Control groups provide a mechanism to group process/tasks to control there behaviour(limit resource for example). Some of the Concepts:

cgroup: a set of tasks with a set of parameters for one or more subsystems.

subsystem: a recource controller that schedules a resource or applies per-cgroup limits.

hierarchy: a set of cgroups arranged in a tree. Every task in the system is in exactly one of the cgroups in the hierarchy and a set of subsystems.

Cgroups is the fundamental mechanism used by docker. This post will dig into how cgroup is implemented. This post uses kernel 4.4.

Basic structure

task_struct has a ‘cgroups’ field which points a ‘struct css_set’, this contains the process’s cgroups info.

    struct css_set {
        /* Reference count */
        atomic_t refcount;

        * List running through all cgroup groups in the same hash
        * slot. Protected by css_set_lock
        struct hlist_node hlist;

        * Lists running through all tasks using this cgroup group.
        * mg_tasks lists tasks which belong to this cset but are in the
        * process of being migrated out or in.  Protected by
        * css_set_rwsem, but, during migration, once tasks are moved to
        * mg_tasks, it can be read safely while holding cgroup_mutex.
        struct list_head tasks;
        struct list_head mg_tasks;

        * List of cgrp_cset_links pointing at cgroups referenced from this
        * css_set.  Protected by css_set_lock.
        struct list_head cgrp_links;

        /* the default cgroup associated with this css_set */
        struct cgroup *dfl_cgrp;

        * Set of subsystem states, one for each subsystem. This array is
        * immutable after creation apart from the init_css_set during
        * subsystem registration (at boot time).
        struct cgroup_subsys_state *subsys[CGROUP_SUBSYS_COUNT];

        * List of csets participating in the on-going migration either as
        * source or destination.  Protected by cgroup_mutex.
        struct list_head mg_preload_node;
        struct list_head mg_node;

        * If this cset is acting as the source of migration the following
        * two fields are set.  mg_src_cgrp is the source cgroup of the
        * on-going migration and mg_dst_cset is the destination cset the
        * target tasks on this cset should be migrated to.  Protected by
        * cgroup_mutex.
        struct cgroup *mg_src_cgrp;
        struct css_set *mg_dst_cset;

        * On the default hierarhcy, ->subsys[ssid] may point to a css
        * attached to an ancestor instead of the cgroup this css_set is
        * associated with.  The following node is anchored at
        * ->subsys[ssid]->cgroup->e_csets[ssid] and provides a way to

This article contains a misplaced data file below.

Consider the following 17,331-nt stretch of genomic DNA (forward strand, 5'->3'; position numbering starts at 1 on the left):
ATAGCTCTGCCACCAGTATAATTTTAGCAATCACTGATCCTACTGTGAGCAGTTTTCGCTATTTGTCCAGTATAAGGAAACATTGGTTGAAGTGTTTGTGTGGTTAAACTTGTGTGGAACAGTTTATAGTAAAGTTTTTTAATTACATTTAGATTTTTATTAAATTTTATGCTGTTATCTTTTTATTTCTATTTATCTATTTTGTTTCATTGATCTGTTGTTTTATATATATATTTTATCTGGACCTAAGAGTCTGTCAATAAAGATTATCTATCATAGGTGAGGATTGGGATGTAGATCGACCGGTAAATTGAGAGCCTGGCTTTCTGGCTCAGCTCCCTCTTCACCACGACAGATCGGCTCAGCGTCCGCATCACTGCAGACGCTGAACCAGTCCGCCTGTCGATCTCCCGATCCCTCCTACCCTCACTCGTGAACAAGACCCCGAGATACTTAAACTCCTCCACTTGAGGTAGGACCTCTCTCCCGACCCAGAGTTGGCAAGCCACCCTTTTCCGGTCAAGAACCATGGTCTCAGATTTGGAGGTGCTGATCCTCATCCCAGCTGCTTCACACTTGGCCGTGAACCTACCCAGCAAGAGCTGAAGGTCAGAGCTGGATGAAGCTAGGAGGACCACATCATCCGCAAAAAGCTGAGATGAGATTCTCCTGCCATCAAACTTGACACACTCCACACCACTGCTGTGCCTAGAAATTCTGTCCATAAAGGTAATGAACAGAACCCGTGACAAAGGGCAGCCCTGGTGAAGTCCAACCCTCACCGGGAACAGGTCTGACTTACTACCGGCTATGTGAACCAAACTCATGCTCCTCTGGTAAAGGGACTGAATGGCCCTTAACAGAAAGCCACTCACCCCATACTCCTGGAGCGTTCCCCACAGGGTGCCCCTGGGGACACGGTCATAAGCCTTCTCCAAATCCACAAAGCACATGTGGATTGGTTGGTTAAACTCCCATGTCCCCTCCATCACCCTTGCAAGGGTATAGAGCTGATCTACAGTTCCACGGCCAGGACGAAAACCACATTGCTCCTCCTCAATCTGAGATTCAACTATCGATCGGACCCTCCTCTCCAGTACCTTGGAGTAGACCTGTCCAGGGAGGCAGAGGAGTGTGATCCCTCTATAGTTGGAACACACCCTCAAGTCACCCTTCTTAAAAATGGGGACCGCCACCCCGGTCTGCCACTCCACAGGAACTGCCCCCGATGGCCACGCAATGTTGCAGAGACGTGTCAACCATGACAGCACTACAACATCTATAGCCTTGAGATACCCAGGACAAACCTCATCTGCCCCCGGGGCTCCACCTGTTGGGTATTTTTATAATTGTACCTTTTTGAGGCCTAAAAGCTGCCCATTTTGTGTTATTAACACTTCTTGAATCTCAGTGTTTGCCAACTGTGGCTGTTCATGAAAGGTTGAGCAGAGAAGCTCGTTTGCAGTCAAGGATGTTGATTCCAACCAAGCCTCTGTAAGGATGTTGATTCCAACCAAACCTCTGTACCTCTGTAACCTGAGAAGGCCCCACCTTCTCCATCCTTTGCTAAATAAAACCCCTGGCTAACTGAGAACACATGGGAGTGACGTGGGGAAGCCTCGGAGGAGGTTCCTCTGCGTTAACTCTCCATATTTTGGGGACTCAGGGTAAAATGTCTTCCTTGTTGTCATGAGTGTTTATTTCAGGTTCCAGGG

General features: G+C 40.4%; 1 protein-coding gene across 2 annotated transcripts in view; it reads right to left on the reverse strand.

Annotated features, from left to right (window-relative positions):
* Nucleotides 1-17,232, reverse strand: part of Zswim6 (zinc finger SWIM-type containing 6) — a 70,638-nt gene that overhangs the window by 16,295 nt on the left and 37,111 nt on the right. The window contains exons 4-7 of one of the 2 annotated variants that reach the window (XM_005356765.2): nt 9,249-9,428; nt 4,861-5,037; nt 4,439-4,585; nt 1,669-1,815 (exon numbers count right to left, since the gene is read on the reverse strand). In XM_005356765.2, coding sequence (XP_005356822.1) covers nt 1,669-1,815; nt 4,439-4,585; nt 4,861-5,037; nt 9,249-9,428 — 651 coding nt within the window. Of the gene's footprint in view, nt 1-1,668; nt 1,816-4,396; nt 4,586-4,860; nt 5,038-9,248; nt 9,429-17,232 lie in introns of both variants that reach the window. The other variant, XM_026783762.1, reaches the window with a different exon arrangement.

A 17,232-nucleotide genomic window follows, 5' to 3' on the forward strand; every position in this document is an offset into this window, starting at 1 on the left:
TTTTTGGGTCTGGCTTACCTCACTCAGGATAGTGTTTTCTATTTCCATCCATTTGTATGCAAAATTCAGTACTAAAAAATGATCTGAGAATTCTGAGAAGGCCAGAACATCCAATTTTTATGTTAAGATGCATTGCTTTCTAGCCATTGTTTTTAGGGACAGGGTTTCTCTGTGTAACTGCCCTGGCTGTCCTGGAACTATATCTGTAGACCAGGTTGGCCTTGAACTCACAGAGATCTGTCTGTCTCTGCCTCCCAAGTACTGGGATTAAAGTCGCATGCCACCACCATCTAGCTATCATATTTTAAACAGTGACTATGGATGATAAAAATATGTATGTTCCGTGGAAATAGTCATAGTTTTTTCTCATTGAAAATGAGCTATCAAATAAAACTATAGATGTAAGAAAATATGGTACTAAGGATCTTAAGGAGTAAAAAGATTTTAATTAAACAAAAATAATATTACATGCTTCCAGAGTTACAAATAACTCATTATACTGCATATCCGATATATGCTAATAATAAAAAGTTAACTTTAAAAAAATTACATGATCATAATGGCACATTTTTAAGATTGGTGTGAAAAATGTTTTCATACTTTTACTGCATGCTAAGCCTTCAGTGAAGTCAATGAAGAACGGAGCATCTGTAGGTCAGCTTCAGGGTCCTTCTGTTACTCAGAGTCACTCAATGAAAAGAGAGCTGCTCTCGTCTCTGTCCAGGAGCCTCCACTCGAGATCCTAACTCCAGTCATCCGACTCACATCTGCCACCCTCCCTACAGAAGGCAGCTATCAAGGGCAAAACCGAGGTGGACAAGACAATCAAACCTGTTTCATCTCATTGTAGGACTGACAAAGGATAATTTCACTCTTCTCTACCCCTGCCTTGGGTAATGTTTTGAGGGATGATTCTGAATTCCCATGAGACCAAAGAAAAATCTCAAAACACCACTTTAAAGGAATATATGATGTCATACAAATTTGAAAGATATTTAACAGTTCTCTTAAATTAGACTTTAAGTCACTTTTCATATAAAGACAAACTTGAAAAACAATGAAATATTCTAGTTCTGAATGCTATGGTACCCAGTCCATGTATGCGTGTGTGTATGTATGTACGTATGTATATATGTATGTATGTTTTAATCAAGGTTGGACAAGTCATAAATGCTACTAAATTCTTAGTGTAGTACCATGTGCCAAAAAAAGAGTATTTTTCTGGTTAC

* iterate through all css's attached to a given cgroup.
        struct list_head e_cset_node[CGROUP_SUBSYS_COUNT];

        /* all css_task_iters currently walking this cset */
        struct list_head task_iters;

        /* dead and being drained, ignore for migration */
        bool dead;

        /* For RCU-protected deletion */
        struct rcu_head rcu_head;

The ‘mg_***’ field is used to migrate process from one group to another group. ‘hlist’ is used to link all of the ‘css_set’ that in the same hashtable slots. ‘tasks’ is used to link all of the process using this ‘css_set’. ‘cgrp_links’ is used to link a ‘cgrp_cset_link’ which links ‘css_set’ with ‘cgroup’. ‘subsys’ is an array which points ‘cgroup_subsys_state’. A ‘cgroup_subsys_state’ is a specific control data structure.

‘cgroup_subsys_state’ is defined as following:

    struct cgroup_subsys_state {
        /* PI: the cgroup that this css is attached to */
        struct cgroup *cgroup;

        /* PI: the cgroup subsystem that this css is attached to */
        struct cgroup_subsys *ss;

        /* reference count - access via css_[try]get() and css_put() */
        struct percpu_ref refcnt;

        /* PI: the parent css */
        struct cgroup_subsys_state *parent;

        /* siblings list anchored at the parent's ->children */
        struct list_head sibling;
        struct list_head children;

        * PI: Subsys-unique ID.  0 is unused and root is always 1.  The
        * matching css can be looked up using css_from_id().
        int id;

        unsigned int flags;

        * Monotonically increasing unique serial number which defines a
        * uniform order among all csses.  It's guaranteed that all
        * ->children lists are in the ascending order of ->serial_nr and
        * used to allow interrupting and resuming iterations.
        u64 serial_nr;

        * Incremented by online self and children.  Used to guarantee that
        * parents are not offlined before their children.